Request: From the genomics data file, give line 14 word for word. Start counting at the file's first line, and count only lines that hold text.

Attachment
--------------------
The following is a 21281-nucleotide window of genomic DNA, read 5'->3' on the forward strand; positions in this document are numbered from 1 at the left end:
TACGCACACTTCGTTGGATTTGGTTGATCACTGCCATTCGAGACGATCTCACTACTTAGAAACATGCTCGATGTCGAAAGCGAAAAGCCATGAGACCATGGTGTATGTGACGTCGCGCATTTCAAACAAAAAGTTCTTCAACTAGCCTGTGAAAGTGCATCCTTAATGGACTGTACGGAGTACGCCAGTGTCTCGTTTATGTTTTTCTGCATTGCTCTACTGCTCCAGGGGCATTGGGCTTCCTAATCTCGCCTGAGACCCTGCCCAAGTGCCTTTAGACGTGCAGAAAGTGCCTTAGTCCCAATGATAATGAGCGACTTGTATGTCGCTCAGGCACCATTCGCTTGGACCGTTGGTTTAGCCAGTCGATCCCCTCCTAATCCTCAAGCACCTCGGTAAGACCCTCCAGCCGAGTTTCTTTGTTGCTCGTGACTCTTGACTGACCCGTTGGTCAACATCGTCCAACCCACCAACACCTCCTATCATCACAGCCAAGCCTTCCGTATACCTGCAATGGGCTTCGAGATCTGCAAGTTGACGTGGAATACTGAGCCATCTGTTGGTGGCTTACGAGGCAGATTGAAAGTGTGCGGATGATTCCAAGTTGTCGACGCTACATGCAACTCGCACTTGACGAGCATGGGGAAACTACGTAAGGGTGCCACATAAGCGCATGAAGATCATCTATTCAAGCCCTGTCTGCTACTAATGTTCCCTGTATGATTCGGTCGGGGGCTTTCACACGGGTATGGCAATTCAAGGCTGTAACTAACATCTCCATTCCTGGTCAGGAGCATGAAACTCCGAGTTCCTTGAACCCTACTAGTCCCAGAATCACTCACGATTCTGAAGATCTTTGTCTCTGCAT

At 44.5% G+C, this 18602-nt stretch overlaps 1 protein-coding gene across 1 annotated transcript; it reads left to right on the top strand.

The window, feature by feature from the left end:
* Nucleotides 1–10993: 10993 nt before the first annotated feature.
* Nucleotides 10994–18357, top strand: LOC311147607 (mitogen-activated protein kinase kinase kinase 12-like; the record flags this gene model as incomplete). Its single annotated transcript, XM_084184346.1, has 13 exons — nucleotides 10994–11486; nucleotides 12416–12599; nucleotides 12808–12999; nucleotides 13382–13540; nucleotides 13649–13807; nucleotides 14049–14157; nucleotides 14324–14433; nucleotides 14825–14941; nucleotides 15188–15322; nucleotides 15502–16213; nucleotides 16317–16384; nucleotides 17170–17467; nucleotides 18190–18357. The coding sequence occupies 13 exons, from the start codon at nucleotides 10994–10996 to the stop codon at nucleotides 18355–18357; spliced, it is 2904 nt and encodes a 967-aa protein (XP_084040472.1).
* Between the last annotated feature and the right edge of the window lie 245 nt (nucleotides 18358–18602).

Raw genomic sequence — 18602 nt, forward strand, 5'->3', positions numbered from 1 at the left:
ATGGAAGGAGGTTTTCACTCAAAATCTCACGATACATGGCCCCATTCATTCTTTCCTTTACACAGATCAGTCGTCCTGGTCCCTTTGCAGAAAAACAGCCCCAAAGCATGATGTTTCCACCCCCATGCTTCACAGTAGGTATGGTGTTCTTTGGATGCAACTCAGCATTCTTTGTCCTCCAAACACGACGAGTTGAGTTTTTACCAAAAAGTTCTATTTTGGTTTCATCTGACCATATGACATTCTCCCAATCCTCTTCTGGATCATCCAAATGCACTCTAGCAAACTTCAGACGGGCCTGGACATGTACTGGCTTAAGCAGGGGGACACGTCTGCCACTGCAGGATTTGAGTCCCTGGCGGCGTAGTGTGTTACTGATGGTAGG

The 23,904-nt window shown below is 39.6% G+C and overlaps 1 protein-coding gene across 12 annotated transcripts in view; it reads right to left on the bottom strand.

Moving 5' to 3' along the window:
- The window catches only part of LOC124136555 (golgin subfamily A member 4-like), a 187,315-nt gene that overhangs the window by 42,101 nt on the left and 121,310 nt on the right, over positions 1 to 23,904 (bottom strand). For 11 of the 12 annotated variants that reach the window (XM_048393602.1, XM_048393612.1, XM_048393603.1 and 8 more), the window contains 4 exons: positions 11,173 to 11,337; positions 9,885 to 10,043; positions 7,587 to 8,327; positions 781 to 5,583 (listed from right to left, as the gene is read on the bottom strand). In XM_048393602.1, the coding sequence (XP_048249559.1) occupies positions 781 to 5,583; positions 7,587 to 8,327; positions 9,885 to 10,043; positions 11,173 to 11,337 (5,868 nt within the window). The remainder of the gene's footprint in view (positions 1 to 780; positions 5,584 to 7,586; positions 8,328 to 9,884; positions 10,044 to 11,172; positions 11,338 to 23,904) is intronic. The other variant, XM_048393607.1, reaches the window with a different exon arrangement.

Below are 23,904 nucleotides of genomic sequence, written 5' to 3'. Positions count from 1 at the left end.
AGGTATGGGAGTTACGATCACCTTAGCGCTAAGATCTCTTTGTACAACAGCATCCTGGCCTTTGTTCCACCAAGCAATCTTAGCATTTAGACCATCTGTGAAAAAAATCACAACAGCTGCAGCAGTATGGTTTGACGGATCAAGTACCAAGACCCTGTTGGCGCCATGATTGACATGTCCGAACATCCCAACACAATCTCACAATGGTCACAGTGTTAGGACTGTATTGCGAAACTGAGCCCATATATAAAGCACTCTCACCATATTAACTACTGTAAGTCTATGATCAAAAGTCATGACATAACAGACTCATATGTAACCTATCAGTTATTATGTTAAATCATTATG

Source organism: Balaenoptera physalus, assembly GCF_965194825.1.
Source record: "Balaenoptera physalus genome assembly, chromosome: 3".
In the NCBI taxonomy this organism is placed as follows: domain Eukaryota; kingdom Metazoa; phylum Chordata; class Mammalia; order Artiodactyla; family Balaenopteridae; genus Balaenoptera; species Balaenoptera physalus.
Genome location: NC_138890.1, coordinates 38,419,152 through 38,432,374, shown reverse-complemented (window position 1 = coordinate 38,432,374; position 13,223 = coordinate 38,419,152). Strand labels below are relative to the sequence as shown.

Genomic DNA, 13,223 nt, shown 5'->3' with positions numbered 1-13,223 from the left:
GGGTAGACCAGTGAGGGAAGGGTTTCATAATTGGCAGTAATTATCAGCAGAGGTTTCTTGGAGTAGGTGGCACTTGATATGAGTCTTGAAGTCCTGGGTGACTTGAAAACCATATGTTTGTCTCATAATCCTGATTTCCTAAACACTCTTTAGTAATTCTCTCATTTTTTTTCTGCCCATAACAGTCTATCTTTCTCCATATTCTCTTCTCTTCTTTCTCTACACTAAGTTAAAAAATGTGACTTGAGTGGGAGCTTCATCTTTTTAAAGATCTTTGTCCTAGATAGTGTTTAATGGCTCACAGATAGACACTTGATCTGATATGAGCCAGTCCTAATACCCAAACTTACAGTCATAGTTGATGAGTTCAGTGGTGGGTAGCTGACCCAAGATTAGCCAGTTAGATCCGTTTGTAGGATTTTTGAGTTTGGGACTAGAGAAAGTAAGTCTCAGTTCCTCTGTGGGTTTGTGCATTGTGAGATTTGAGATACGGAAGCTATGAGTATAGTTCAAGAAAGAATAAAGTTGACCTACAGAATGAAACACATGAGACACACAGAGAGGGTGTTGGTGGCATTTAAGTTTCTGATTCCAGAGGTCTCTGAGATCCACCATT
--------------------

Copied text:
AGGTATGGGAGTTACGATCACCTTAGCGCTAAGATCTCTTTGTACAACAGCATCCTGGCCTTTGTTCCACCAAGCAATCTTAGCATTTAGACCATCTGTGAAAAAAATCACAACAGCTGCAGCAGTATGGTTTGACGGATCAAGTACCAAGACCCTGTTGGCGCCATGATTGACATGTCCGAACATCCCAACACAATCTCACAATGGTCACAGTGTTAGGACTGTATTGCGAAACTGAGCCCATATATAAAGCACTCTCACCATATTAACTACTGTAAGTCTATGATCAAAAGTCATGACATAACAGACTCATATGTAACCTATCAGTTATTATGTTAAATCATTATG